It’s ok to need help……

There are many times in life where we are expected to be strong and do things on our own.  We are taught that needing help is a sign of weakness.  We’re told that we need to be independent and hold our heads high.  But what about when things get too hard? Are we supposed to suck it up and deal with it on our own or reach out for help?  Because it seems like the ones who reach out for help get labeled as weak or crazy.  I know this for a fact because I have personally experienced it.  So what happens when the person with a tough, take no crap personality finally has too much to deal with and try to tackle it on their own?  They break…….I broke……..And continue to put all the pieces back together.

images (3)People like me tend to be thought of as tough because of my big mouth and willingness to tell people what I think.  But being bold and blunt is a far cry from being made of steel.  If you are like me and have allowed people to mistake your bold personality for unwavering strength, then this blog will show you that you’re not alone.  Not only are you not alone, you may be at the tipping point and need a push in the right direction as to not end up in some of the situations I have been in.  There are so many things that have happened that I have hidden from people up until they read this very blog.  I am a strong believer in sharing your story, no matter how hard or embarrassing it might be.  Because you never know who might really NEED to read your words to be able to help themselves. With that in mind………read on and I will tell you a little about my story.

As I’m writing this, I find myself stopping every couple of minutes and nervously wringing my hands together.  Completely unsure of how much I actually want to reveal in such a public way.  Anyone who knows me well, knows that I have had some personal struggles in the past couple years.  But not everyone knows exactly how bad things got.  Or why they got so bad.  A lot of things led up to my “breakdown”.  Looking back, I can see that my mental health was an issue all the way back into my teen years, but I had learned a coping method and ignored the real problems.  I remember being in junior high and high school and having such a bad temper that I didn’t know how to control my anger at all.  I went from zero to sixty in a matter of seconds.  This was always my personality so I just chocked it up to having my dads temper.  There were random physical altercations throughout high school, college, and my mid twenties.  I always seemed to get upset and the next thing I knew, I had been in a fight and didn’t even remember it.  Blacking out from anger had become normal to me and, once again, I just thought I had a bad temper due to heredity.  Turns out I was wrong.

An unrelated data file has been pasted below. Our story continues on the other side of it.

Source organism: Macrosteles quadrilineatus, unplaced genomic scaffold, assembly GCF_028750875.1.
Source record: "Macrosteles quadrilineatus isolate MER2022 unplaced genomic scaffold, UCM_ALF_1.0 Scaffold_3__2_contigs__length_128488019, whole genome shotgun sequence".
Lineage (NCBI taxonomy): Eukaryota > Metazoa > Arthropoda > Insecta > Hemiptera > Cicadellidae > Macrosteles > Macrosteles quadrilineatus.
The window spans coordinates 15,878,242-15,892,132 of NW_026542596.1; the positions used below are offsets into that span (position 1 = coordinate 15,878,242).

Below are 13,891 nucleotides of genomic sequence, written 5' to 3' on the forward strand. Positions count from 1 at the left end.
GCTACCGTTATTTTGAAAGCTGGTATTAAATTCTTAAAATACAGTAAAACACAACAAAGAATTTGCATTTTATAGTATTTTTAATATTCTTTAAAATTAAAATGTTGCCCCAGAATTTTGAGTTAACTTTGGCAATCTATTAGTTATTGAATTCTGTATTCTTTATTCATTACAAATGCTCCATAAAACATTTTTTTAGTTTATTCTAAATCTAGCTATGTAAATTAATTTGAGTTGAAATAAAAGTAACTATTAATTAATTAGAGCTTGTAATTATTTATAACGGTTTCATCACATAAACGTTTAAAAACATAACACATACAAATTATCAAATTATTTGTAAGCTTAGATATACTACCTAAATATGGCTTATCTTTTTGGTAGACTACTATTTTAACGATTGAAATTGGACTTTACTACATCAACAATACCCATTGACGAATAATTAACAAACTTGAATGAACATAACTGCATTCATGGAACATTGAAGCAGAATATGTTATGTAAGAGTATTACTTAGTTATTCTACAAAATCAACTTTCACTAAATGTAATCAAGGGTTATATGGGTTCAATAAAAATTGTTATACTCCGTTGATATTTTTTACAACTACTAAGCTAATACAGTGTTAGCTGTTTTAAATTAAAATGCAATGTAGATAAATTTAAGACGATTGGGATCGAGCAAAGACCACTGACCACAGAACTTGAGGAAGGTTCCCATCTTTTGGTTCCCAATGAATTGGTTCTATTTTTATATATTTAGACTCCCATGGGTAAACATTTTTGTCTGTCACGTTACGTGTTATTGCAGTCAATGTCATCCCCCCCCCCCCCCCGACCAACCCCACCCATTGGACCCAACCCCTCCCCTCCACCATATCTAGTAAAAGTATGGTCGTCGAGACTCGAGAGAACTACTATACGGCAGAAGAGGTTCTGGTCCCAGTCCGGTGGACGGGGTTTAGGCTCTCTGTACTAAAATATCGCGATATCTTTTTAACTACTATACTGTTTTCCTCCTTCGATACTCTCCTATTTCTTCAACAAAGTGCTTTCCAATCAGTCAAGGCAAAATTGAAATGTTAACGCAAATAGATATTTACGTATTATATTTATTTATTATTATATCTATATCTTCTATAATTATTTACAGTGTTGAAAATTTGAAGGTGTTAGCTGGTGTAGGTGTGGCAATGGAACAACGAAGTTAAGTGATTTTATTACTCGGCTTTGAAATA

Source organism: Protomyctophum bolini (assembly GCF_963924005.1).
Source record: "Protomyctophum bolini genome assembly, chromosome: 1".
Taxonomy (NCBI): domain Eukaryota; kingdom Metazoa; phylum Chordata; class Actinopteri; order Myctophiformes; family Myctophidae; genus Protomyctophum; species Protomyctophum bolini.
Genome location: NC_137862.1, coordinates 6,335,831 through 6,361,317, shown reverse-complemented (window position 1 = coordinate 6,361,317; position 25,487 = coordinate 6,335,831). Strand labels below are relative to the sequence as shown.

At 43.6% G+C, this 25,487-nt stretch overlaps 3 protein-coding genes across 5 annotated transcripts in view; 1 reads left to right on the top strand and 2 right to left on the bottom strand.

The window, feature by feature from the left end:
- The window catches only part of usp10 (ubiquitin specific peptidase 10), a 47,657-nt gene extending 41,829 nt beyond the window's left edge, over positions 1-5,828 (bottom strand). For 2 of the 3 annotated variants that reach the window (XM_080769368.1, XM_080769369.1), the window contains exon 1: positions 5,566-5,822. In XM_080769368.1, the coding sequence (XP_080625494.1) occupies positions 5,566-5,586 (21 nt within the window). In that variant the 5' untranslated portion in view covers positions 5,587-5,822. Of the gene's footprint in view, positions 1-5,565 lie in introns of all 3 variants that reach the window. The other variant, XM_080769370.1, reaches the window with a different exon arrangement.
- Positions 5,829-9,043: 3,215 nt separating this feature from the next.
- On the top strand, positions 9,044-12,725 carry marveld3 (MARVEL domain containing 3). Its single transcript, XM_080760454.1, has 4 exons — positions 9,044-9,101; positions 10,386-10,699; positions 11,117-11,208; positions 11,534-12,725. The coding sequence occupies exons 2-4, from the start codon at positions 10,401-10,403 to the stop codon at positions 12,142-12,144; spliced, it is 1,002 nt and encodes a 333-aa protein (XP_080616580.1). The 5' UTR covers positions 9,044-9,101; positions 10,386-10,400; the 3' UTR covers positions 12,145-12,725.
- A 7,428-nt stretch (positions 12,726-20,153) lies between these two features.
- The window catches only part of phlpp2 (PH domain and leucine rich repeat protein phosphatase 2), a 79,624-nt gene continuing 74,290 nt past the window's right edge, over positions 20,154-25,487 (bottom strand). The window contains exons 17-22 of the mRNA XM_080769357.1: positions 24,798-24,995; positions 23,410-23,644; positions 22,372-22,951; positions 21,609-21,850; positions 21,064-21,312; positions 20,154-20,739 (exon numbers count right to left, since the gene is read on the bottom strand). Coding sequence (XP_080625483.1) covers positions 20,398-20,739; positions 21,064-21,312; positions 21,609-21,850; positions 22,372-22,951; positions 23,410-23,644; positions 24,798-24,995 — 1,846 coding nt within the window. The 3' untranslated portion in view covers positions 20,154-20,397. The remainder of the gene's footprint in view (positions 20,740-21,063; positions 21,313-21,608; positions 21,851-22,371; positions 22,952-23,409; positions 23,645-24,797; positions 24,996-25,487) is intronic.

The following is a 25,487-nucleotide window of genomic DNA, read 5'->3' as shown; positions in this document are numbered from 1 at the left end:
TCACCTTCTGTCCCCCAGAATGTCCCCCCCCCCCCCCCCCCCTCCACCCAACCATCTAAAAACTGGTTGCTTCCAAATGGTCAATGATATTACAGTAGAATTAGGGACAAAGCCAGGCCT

I began dating the man who later became the father of my child, when I was 20 years old.  I pretty much thought he hung the moon and that I was so lucky to be with him that I could get past all the cheating and emotional abuse.  I had done such an amazing job of convincing myself of this lie, that I spent nearly seven years with him.  I can remember times of catching him in lies, busting him for cheating, smiling in front of our friends when he would talk down to me so they didn’t see my pain.  I was so insecure that he had pretty much convinced me that nobody else would want me.  I am 5’8″ and was 125 lbs for a period of time that we were together, and he had me convinced, even then, that I needed to lose weight.  I was told that he wouldn’t talk about other girls if I just looked like the girls at his gym.  I was doing modeling as a hobby during that time and could be on the runway during a fashion show feeling so confident, but one word from him and I felt like I was damaged.

I had my son when I was 26 years old and was so insanely in love with my gorgeous child, that I finally had the strength to see my relationship for what it was.  And it was an abusive mess.  Abuse doesn’t always have to be physical.  Being constantly cheated on and talked down to is abuse.  Having an argument and sitting on a bare mattress because my boyfriend took every sheet, blanket, pillow, and cable cord in the house and left, is abuse.  Being locked out of my own apartment.  Being told that I need to get over the fact that the stripper that lived across the hall had been sleeping with him.  Or having to drive myself to the hospital with contractions because he was going out to eat with his friends and didn’t believe my early contractions were an issue.  Coming back to my apartment after being in my hometown for my dads funeral when I was five months pregnant to find an eviction notice due to all the rent money being blown on partying while I was away.  All of those things are abuse.  Finally, now that I had my son, I could see it for what it was and left.  Six weeks in to being a mom and I had to transition into being a single mom.